World’s largest international shipping association BIMCO says it was very satisfied with several developments at the 73rd meeting of the Marine Environmental Protection Committee (MEPC) at International Maritime Organization (IMO) headquarters on 22-26 October.
The two key developments highlighted by the organisation were the adoption of the ban from 1 March 2020 on carriage of non-compliant fuel, and the compromise reached on collecting data from the world fleet on fuel oil non-availability and quality without any delay in the implementation of the 2020 sulphur rules.
“We are overall very satisfied with the outcome of MEPC 73. The industry retains a fixed implementation date, which is important, while we at the same time address the safety concerns,” says Lars Robert Pedersen, BIMCO Deputy Secretary General.
IMO asked for proposals to establish necessary additions to the Global Integrated Shipping Information system (GISIS) to incorporate data from the experience ships gain on fuel oil availability and fuel quality.
“In BIMCO we will work diligently to craft proposals that will enable the shipping industry to harvest experience to reduce the risk of safety issues,” Pedersen says.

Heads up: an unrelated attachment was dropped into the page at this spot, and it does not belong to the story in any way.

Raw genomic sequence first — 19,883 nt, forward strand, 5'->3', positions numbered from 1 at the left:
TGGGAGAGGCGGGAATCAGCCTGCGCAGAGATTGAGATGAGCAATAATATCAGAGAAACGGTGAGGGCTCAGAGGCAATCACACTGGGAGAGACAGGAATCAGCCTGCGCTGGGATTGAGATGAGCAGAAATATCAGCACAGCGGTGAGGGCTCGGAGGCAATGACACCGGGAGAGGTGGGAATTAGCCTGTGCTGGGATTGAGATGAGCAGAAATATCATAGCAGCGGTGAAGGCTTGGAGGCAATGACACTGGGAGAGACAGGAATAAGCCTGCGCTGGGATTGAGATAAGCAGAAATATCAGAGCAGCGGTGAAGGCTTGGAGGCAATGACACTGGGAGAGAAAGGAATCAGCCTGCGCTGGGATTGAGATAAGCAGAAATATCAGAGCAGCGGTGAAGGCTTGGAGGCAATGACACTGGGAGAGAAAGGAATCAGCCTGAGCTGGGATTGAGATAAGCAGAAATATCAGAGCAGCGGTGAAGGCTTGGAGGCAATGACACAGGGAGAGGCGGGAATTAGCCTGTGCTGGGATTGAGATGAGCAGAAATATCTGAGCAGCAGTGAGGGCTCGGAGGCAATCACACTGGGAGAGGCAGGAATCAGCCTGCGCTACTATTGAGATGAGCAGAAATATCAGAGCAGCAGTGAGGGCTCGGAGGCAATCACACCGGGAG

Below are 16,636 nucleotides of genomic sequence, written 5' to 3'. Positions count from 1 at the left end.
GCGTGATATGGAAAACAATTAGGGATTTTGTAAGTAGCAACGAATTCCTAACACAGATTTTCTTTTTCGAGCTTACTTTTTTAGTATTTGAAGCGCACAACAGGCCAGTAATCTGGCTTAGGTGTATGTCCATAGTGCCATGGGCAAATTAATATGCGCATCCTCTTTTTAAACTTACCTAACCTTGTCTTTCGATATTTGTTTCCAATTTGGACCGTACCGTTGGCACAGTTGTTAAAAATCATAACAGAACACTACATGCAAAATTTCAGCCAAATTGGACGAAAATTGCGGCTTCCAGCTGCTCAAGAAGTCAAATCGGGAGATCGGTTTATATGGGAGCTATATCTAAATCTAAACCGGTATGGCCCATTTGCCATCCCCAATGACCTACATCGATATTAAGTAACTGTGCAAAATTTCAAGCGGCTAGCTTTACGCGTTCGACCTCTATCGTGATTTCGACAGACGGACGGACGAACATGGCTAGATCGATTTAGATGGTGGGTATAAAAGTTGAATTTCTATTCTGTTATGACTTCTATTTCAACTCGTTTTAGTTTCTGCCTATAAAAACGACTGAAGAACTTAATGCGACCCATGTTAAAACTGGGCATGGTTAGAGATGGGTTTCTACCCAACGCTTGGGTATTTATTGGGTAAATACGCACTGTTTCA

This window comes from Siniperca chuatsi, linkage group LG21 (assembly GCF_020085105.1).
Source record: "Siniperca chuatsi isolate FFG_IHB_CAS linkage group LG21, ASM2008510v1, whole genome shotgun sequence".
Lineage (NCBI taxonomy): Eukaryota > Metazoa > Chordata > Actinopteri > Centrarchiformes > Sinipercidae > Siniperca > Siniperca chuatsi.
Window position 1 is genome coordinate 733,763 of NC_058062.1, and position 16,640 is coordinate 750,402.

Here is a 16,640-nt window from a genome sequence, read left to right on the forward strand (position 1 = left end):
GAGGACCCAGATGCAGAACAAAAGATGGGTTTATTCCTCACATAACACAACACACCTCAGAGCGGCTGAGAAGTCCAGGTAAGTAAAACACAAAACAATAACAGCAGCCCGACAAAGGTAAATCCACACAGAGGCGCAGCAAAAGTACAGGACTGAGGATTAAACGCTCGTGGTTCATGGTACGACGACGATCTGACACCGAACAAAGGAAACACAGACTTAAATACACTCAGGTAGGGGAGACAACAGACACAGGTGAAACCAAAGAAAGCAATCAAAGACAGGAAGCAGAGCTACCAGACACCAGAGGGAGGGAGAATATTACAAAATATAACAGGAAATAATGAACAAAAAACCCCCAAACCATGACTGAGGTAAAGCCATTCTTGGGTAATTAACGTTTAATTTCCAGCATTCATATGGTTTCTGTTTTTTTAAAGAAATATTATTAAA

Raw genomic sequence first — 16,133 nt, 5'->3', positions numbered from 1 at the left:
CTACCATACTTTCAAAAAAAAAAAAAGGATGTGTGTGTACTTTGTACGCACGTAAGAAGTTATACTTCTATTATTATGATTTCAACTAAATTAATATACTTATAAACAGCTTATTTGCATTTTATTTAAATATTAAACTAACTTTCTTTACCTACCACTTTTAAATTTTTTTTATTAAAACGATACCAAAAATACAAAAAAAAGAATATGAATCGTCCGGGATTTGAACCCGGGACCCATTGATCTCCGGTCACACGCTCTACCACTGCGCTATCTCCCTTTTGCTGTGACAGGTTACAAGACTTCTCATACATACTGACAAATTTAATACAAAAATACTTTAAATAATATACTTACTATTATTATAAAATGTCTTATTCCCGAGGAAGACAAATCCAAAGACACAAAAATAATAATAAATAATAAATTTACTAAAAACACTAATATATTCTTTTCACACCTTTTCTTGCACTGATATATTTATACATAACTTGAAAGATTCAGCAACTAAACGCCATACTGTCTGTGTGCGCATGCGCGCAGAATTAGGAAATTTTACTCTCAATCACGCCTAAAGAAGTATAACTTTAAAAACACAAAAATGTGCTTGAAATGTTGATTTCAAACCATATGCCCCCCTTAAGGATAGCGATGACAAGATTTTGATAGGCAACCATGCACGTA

Work is already underway amongst interested parties who met during the MEPC meeting to sketch out the necessary elements that need to be addressed in a new proposal to IMO.
Carriage ban adopted
BIMCO has also been a proponent for a carriage ban of non-compliant fuel (unless the ship has a scrubber) and is pleased to see it adopted with a start date of 1 March 2020.
“A carriage ban on non-compliant fuel is critical in order for the member states to be able to enforce the sulphur regulation,” Lars Robert Pedersen says.
The next MEPC meeting, MEPC 74, is in May 2019.
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Related: BIMCO: Scrubbers – the least-preferred option
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Related: BIMCO tackles safety challenges around sulphur cap at IMO
Photo credit: BIMCO
Published: 29 October, 2018
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